In mid-block we see a sign for some offices of The New York Edison Company, the local electric utility for Manhattan. My father started work with the The Brooklyn Edison Company in 1928 and a few years later most of the NYC utility companies merged to form what is still known as Consolidated Edison (ConEd).

Two by Two

Why two subway entrances on the same corner? Entrance vs exit? Two different lines?

[One for each direction -- they're marked Uptown and Downtown. - Dave]

Cheers!

One of the legends about the original Knickerbocker Hotel comes from the drink called the martini, which was said to have been invented by the house bartender, Martini di Arma di Tagga. In 1912, he mixed dry vermouth and gin together and the mixture gained the favor of John D. Rockefeller, who liked it so much that he recommended it to all his Wall Street buddies, and the drink quickly became a national favorite. Another remnant of the past is a sign for the hotel that can be found in the New York City subway. The “Knickerbocker” sign is posted over a doorway that once connected the hotel to the east end of the platform for Track 1 of the 42nd Street Shuttle.

Going Downtown

We get a good view of the original subway entrances on the corner.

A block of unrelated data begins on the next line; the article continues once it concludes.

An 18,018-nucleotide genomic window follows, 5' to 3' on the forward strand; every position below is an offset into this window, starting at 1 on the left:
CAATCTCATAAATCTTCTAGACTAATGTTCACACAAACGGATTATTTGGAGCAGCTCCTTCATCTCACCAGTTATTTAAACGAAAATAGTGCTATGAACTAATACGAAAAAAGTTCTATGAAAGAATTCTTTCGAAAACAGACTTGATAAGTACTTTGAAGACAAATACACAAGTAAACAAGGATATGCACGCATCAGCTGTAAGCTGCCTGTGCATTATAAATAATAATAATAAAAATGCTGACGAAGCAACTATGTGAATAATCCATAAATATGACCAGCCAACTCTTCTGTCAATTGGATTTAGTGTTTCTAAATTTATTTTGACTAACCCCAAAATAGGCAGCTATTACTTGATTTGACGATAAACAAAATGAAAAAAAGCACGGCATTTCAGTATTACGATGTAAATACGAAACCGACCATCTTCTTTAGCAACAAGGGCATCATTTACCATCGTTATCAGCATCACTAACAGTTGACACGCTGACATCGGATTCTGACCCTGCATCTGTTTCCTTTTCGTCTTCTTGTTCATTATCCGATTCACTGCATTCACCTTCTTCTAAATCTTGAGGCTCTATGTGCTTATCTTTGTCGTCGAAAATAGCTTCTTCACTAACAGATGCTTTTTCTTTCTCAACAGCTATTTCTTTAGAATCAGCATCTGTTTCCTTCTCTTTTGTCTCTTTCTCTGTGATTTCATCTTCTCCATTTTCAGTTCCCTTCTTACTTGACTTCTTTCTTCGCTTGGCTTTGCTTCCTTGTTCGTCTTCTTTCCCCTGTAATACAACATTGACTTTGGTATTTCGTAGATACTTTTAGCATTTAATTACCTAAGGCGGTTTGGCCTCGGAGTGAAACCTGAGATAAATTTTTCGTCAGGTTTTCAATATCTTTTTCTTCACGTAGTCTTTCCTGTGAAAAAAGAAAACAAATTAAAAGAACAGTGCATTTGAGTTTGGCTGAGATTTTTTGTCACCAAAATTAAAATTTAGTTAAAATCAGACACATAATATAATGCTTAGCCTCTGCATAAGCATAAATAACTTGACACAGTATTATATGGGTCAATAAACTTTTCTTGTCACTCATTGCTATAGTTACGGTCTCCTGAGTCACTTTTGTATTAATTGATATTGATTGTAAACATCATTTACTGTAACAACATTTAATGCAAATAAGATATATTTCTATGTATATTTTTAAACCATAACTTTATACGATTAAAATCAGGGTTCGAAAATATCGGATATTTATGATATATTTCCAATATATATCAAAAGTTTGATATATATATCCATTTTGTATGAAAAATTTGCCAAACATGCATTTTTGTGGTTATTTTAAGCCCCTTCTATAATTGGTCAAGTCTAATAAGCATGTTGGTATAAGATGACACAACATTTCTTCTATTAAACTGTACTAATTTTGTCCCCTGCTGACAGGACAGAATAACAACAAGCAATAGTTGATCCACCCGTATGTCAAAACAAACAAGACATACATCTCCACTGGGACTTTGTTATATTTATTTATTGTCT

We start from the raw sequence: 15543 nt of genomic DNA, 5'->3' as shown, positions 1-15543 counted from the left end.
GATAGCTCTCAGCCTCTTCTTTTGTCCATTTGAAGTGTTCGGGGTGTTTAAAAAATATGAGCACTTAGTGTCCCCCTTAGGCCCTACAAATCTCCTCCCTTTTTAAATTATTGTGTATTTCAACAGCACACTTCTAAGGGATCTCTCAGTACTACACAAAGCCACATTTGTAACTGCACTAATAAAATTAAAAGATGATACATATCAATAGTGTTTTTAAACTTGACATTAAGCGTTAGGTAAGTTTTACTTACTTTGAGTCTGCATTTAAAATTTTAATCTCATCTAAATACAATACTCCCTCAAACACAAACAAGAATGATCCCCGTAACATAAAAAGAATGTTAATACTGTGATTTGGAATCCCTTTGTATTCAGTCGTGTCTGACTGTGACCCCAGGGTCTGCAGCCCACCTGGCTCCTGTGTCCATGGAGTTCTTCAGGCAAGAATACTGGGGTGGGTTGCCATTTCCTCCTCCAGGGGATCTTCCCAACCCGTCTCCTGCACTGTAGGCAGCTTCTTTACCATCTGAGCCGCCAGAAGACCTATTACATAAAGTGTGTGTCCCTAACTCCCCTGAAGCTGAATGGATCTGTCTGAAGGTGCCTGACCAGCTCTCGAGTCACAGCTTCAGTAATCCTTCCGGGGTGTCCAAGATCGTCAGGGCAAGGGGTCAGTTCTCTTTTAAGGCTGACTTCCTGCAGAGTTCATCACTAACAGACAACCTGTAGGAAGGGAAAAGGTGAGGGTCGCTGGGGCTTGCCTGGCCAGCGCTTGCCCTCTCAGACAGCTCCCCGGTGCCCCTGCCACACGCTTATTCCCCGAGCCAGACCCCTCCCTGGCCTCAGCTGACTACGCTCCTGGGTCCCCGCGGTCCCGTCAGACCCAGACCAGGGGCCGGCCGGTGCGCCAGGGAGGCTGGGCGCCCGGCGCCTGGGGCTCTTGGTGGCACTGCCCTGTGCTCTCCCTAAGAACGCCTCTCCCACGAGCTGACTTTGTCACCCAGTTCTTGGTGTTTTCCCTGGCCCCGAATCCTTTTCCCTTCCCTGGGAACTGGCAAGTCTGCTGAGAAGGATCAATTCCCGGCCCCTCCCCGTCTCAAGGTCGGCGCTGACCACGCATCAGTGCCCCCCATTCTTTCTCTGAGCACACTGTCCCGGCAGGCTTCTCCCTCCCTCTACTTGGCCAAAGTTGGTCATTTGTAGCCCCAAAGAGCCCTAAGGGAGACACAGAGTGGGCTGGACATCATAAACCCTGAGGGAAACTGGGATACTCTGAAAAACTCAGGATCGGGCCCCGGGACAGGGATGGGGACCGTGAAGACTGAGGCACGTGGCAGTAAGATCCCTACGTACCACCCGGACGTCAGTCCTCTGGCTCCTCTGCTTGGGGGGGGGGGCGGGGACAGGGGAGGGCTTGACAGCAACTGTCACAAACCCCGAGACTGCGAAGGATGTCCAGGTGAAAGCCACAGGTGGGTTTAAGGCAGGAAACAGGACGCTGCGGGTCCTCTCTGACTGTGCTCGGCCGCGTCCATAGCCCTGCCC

Oh, if i could just reach in!

Our theater company is mounting the musical "Ragtime" this season. I have had to source out the material for our custom-made bunting -- yards and yards of red, white and blue (and white stars). Wouldn't it be nice if I could just ... sigh!

Envy

It appears a woman crossing the street was caught in the act of admiring the other woman's attire. Boy glad that's not done anymore!

Darn You Shorpy, Darn You

Another two hours of my life gone! Spent browsing the gorgeous detailed photos on this site, viewing the high-def images, marveling at the detail, enjoying the historical aspect of the photos, and even reading and enjoying the comments. It's a good thing I'm retired so I don't feel too guilty spending all that time here. I've been visiting here over 3 years now, and yet every visit is like finding a new treasure. You're still the best site on the web!

A-bunting we will go!

Wow! When they decorated for a festive occasion back then the did it right. I wonder how many yards of flag bunting they used on that building?

Most of the subway entrances of that style were removed ages ago, but few of them still remain scattered around midtown Manhattan.

The building is still there, but no longer a hotel. Built by John Jacob Astor as a showcase of luxury in a time of economic prosperity in the city, the hotel was destined to close its doors only 15 years later due to changes in fortune. The building was later home to Newsweek magazine from 1940 to 1959, and after major renovation in 1980 it is now used for garment showrooms and offices.

 
THE 100-YEAR-OLD PHOTO BLOG
Shorpy.com | History in HD is a vintage photo blog featuring thousands of high-definition images from the 1850s to 1950s. The site is named after Shorpy Higginbotham, a teenage coal miner who lived 100 years ago.

Syndicate content RSS | Contact Us | Privacy Policy | Photo Use | © 2014 Shorpy Inc.